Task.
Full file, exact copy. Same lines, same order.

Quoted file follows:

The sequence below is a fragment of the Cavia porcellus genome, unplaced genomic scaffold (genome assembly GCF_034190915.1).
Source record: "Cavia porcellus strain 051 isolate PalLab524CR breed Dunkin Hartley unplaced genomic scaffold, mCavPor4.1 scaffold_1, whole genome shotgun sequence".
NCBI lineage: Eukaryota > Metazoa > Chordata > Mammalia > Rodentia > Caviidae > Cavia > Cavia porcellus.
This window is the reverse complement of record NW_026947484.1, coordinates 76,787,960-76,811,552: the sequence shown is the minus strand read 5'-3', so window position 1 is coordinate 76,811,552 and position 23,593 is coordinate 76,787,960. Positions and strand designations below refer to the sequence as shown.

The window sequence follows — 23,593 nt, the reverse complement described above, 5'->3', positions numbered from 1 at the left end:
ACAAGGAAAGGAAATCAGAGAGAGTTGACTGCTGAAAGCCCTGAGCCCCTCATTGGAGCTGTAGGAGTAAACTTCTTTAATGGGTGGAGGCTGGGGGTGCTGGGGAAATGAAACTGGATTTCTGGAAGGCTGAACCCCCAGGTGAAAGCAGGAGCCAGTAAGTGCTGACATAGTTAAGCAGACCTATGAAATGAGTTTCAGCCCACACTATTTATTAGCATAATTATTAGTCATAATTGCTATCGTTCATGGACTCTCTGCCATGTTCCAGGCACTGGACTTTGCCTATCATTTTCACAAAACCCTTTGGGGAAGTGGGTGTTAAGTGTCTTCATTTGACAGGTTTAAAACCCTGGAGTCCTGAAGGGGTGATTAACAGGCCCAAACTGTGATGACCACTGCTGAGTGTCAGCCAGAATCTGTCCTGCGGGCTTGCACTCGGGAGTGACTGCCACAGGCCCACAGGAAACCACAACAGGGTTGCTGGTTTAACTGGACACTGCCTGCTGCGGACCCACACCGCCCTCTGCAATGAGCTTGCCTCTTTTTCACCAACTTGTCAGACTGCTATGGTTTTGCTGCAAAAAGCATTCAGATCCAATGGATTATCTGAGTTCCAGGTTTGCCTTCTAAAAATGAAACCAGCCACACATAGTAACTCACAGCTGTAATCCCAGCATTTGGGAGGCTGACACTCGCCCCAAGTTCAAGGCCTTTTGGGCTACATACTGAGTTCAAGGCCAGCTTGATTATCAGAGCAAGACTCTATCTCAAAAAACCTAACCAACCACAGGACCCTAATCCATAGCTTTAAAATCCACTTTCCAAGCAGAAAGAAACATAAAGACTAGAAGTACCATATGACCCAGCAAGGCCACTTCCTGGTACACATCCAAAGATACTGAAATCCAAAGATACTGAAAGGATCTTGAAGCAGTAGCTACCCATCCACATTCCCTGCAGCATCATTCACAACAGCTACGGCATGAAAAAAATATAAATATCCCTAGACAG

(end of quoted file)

The sequence below is a fragment of the Cavia porcellus genome, unplaced genomic scaffold (genome assembly GCF_034190915.1).
Source record: "Cavia porcellus strain 051 isolate PalLab524CR breed Dunkin Hartley unplaced genomic scaffold, mCavPor4.1 scaffold_1, whole genome shotgun sequence".
NCBI lineage: Eukaryota > Metazoa > Chordata > Mammalia > Rodentia > Caviidae > Cavia > Cavia porcellus.
This window is the reverse complement of record NW_026947484.1, coordinates 76,787,960-76,811,552: the sequence shown is the minus strand read 5'-3', so window position 1 is coordinate 76,811,552 and position 23,593 is coordinate 76,787,960. Positions and strand designations below refer to the sequence as shown.

The window sequence follows — 23,593 nt, the reverse complement described above, 5'->3', positions numbered from 1 at the left end:
ACAAGGAAAGGAAATCAGAGAGAGTTGACTGCTGAAAGCCCTGAGCCCCTCATTGGAGCTGTAGGAGTAAACTTCTTTAATGGGTGGAGGCTGGGGGTGCTGGGGAAATGAAACTGGATTTCTGGAAGGCTGAACCCCCAGGTGAAAGCAGGAGCCAGTAAGTGCTGACATAGTTAAGCAGACCTATGAAATGAGTTTCAGCCCACACTATTTATTAGCATAATTATTAGTCATAATTGCTATCGTTCATGGACTCTCTGCCATGTTCCAGGCACTGGACTTTGCCTATCATTTTCACAAAACCCTTTGGGGAAGTGGGTGTTAAGTGTCTTCATTTGACAGGTTTAAAACCCTGGAGTCCTGAAGGGGTGATTAACAGGCCCAAACTGTGATGACCACTGCTGAGTGTCAGCCAGAATCTGTCCTGCGGGCTTGCACTCGGGAGTGACTGCCACAGGCCCACAGGAAACCACAACAGGGTTGCTGGTTTAACTGGACACTGCCTGCTGCGGACCCACACCGCCCTCTGCAATGAGCTTGCCTCTTTTTCACCAACTTGTCAGACTGCTATGGTTTTGCTGCAAAAAGCATTCAGATCCAATGGATTATCTGAGTTCCAGGTTTGCCTTCTAAAAATGAAACCAGCCACACATAGTAACTCACAGCTGTAATCCCAGCATTTGGGAGGCTGACACTCGCCCCAAGTTCAAGGCCTTTTGGGCTACATACTGAGTTCAAGGCCAGCTTGATTATCAGAGCAAGACTCTATCTCAAAAAACCTAACCAACCACAGGACCCTAATCCATAGCTTTAAAATCCACTTTCCAAGCAGAAAGAAACATAAAGACTAGAAGTACCATATGACCCAGCAAGGCCACTTCCTGGTACACATCCAAAGATACTGAAATCCAAAGATACTGAAAGGATCTTGAAGCAGTAGCTACCCATCCACATTCCCTGCAGCATCATTCACAACAGCTACGGCATGAAAAAAATATAAATATCCCTAGACAG